Location: Arkansas Children Nutrition Center
Title: A longitudinal study of differences in electroencephalographic activity among breastfed, milk formula-fed, and soy formula-fed infants during the first year of life Authors
|Jing, Honkui -|
|Gilchrist, Janet -|
|Badger, Thomas -|
|Pivik, Rudolph -|
Submitted to: Early Human Development
Publication Type: Peer Reviewed Journal
Publication Acceptance Date: February 2, 2010
Publication Date: March 10, 2010
Citation: Jing, H., Gilchrist, J.M., Badger, T.M., Pivik, R.T. 2010. A longitudinal study of differences in electroencephalographic activity among breastfed, milk formula-fed, and soy formula-fed infants during the first year of life. Early Human Development. 86(1):119-125. Interpretive Summary: We looked at whether there were differences in the development of brain electrical activity (EEG) during the first year of life in infants fed one of the three the major infant diets, i.e., breast milk or formula (milk-based or soy-based). We found diet-related variations in the patterns of EEG development that were greater between breastfed and formula-fed groups than between formula-fed groups. EEG development also differed between boys and girls, particularly for higher frequency activity (> 9 Hz). Boys in the breastfed group showed greater amounts of this activity than either breastfed girls or formula-fed boys. Gender differences among formula-fed infants was more varied, with greater similarities across groups between boys than girls, and with MF girls generally showing higher values than SF girls. These diet-related variations in EEG development may reflect differences in brain structure and function that may put infants on different paths along which cognitive and brain function development will proceed.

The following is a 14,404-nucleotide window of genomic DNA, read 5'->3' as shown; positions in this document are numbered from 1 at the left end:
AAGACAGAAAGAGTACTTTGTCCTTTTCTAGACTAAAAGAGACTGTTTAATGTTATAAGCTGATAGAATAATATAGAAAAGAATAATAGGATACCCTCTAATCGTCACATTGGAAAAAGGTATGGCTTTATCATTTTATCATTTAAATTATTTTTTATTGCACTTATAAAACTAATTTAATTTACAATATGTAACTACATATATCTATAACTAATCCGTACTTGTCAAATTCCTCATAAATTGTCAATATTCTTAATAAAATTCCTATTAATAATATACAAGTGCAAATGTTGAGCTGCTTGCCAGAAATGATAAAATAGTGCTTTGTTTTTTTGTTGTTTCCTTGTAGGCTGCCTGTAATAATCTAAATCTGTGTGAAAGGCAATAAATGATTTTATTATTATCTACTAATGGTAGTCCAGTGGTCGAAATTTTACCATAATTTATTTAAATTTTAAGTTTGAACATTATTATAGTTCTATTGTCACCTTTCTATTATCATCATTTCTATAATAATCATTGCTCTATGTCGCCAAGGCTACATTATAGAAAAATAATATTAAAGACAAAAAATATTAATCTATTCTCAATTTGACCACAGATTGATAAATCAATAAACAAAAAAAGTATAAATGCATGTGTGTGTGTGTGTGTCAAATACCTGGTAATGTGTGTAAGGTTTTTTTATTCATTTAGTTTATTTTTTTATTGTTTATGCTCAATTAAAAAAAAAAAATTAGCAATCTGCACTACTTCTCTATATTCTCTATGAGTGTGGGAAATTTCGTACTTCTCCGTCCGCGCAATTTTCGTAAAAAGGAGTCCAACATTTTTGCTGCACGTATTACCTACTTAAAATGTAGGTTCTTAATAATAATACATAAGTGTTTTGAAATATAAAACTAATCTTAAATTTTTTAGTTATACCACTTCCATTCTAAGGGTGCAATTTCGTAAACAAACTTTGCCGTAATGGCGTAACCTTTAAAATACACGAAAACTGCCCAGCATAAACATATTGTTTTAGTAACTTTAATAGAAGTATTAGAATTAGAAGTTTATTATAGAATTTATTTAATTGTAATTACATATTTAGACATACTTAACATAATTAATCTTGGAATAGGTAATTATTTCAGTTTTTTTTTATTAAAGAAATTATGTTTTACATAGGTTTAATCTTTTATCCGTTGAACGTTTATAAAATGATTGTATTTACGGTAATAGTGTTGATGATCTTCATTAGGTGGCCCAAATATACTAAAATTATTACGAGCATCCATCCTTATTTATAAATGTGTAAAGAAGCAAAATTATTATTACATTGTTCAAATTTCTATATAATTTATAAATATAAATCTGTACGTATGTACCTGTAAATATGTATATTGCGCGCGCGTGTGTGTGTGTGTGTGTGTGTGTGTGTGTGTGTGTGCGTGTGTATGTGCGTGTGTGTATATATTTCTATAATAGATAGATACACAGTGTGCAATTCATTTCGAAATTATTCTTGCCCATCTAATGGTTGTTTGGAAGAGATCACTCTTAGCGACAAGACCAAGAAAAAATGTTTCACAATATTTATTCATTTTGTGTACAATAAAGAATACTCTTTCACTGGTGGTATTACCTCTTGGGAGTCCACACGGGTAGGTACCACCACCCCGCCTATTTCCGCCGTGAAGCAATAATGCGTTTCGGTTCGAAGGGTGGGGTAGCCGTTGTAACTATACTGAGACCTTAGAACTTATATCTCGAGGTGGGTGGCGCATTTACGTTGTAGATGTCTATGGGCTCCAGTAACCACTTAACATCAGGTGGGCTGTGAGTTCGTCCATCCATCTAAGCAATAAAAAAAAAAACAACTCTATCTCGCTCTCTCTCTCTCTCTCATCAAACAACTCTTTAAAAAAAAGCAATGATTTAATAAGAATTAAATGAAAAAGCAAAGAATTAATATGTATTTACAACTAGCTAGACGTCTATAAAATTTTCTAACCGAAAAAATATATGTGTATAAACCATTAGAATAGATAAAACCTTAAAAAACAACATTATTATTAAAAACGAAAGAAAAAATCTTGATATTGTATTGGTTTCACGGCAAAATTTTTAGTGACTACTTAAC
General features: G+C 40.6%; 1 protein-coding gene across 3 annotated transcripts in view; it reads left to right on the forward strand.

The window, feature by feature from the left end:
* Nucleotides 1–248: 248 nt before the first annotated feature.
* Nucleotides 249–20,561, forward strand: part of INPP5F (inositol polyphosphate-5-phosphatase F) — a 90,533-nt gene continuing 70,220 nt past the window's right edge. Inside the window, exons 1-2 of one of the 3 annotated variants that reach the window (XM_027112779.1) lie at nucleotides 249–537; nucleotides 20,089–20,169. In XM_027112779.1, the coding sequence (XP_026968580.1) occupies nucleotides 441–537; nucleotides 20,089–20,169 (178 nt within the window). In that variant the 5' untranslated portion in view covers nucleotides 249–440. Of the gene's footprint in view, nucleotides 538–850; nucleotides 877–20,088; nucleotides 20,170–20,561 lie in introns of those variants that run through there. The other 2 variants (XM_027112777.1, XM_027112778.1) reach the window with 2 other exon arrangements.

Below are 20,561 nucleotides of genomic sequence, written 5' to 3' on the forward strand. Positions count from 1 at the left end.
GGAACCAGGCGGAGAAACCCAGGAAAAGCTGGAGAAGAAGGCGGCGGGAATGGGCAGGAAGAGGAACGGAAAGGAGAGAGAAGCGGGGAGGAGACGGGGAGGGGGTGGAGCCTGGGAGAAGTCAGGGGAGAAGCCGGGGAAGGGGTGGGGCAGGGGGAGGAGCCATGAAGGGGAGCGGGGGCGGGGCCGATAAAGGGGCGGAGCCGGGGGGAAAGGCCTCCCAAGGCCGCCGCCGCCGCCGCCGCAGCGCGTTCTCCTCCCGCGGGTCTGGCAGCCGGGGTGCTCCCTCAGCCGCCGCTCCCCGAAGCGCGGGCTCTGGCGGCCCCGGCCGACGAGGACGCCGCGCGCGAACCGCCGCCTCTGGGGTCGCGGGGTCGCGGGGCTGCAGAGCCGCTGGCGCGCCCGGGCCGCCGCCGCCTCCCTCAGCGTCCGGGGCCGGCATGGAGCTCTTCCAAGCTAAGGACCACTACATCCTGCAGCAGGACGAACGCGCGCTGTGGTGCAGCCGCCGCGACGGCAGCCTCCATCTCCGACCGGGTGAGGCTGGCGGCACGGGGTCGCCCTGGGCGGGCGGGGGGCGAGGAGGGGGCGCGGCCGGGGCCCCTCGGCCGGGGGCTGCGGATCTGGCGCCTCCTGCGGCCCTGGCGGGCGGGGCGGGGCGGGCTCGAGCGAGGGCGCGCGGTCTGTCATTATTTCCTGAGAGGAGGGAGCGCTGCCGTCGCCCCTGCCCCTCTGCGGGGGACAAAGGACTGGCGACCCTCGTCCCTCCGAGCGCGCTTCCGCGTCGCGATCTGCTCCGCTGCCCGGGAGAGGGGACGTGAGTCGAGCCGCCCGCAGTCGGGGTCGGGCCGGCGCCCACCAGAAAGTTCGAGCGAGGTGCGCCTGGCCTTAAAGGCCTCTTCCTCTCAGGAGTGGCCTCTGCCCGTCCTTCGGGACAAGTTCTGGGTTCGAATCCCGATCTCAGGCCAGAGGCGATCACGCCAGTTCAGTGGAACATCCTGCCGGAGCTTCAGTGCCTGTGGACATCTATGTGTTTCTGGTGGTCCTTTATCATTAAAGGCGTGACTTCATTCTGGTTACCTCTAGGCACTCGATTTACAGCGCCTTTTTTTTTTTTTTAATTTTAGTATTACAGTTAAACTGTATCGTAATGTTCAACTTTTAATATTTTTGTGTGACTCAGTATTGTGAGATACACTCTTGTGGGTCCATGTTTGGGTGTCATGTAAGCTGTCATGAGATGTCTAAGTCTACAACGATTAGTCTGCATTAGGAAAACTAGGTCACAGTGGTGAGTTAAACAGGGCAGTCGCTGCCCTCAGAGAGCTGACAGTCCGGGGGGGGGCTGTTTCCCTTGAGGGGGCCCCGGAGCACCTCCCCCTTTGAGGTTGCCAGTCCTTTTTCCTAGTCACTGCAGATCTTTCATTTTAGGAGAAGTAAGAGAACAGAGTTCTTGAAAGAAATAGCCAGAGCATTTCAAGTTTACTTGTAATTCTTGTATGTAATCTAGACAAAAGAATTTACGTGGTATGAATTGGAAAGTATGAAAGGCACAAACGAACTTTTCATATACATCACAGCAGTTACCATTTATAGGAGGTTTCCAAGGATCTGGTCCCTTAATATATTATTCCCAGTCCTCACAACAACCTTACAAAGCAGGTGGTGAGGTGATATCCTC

Technical Abstract: The extent to which adequate nutrition from infant diets ddifferentially influences developmental outcomes in healthy infants has not been determined. Thus, our aim was to compare the effects of the major infant diets on development of brain electrical activity during infancy. The study design consisted of scalp EEG signals (124 sites) recorded from the same infants during quiet wakefulness at 3, 6, 9, and 12 months. We used healthy, full-term infants (40/group; gender matched) either breastfed (BF) or fed milk formula (MF) or soy formula (SF) through the first 6 months. Outcome measures were power spectral values for frequencies in the 0.1-30 Hz range. Significant diet-related differences were present across frequency bands and included effects that were time-related [peaks in 0.1-3 Hz at 6 (MF,SF) and 9 months (BF); 3-6 Hz at 6 months (MF, SF > BF); increases in 6-9 Hz from 3-6 months (MF > BF) and from 6 to 9 months (MF > SF)] and gender-related (9-12 Hz and 12-30 Hz: at 9 months BF > MF, SF boys, and MF >SF girls). We conclude that these variations in EEG activity reflect diet-related influences on the development of brain structure and function and suggest that differences in early nutrition may put infants on different neurodevelopmental trajectories along which cognitive and brain function development will proceed.